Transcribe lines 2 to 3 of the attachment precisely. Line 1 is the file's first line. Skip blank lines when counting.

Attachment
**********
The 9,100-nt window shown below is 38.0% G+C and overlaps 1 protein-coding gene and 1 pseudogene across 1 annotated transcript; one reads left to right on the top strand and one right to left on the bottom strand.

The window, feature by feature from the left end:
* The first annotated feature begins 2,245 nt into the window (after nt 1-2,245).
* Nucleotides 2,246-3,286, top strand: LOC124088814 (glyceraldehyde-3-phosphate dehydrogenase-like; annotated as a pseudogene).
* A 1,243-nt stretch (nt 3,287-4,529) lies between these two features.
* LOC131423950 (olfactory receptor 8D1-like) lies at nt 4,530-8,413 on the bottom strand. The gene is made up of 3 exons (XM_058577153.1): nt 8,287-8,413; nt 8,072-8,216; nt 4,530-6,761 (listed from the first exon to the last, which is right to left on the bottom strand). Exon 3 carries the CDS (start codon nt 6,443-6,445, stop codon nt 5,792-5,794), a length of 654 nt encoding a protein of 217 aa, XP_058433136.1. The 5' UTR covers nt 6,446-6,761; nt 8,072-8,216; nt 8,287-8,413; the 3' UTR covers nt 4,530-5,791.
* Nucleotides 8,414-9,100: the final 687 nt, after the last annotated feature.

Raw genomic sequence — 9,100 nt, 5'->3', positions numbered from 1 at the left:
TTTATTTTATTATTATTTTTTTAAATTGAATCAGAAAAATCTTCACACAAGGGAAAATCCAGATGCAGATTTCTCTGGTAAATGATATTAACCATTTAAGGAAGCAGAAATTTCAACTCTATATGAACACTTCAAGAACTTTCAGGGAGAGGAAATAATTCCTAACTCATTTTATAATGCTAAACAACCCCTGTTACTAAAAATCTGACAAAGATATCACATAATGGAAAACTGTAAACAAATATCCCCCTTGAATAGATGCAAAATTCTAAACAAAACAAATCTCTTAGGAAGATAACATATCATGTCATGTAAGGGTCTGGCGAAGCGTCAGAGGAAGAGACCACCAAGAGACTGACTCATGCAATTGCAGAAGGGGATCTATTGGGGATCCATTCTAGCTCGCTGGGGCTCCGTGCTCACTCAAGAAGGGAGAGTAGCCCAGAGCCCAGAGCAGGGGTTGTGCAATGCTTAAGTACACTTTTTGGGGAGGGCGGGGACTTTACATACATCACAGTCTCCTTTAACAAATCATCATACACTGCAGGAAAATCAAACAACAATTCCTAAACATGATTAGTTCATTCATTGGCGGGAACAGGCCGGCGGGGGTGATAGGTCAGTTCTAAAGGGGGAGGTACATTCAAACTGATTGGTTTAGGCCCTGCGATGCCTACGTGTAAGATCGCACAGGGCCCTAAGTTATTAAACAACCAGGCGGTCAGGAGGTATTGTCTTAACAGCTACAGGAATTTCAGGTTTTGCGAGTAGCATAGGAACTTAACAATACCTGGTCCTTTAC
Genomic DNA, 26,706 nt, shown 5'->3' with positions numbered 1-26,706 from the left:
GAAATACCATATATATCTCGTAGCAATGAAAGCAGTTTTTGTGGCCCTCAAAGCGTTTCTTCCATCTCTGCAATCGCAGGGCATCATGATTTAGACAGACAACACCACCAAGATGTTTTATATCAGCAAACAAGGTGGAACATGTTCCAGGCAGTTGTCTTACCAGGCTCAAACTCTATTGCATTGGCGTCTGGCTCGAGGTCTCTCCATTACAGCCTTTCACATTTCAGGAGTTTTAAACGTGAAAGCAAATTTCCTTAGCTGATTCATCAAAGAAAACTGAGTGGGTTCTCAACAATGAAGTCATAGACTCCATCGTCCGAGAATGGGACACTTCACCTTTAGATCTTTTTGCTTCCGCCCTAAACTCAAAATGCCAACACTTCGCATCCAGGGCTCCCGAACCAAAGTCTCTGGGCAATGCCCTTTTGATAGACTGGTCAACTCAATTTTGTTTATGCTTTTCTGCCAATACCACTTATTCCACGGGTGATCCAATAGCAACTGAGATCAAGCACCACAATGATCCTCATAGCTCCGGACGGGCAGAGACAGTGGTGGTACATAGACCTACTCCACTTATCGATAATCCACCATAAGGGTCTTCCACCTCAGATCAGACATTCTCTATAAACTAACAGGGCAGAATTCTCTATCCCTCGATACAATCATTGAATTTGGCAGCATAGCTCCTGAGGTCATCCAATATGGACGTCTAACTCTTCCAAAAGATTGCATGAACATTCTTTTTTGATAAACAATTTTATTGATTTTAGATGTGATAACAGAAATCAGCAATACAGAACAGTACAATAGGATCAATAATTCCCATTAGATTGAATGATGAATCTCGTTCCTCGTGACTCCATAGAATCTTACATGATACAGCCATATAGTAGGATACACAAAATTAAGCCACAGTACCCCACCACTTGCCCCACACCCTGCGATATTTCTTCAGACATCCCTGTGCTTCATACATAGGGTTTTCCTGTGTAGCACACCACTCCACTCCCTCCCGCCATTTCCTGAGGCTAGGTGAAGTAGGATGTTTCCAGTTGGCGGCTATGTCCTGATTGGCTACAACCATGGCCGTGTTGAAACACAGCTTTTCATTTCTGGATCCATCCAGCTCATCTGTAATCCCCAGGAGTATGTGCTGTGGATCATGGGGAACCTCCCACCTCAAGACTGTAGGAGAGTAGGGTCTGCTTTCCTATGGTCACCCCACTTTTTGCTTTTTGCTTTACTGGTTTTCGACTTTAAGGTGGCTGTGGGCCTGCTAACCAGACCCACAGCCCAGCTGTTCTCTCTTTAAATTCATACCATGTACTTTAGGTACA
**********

The window, feature by feature from the left end:
* The first annotated feature begins 2,245 nt into the window (after nt 1-2,245).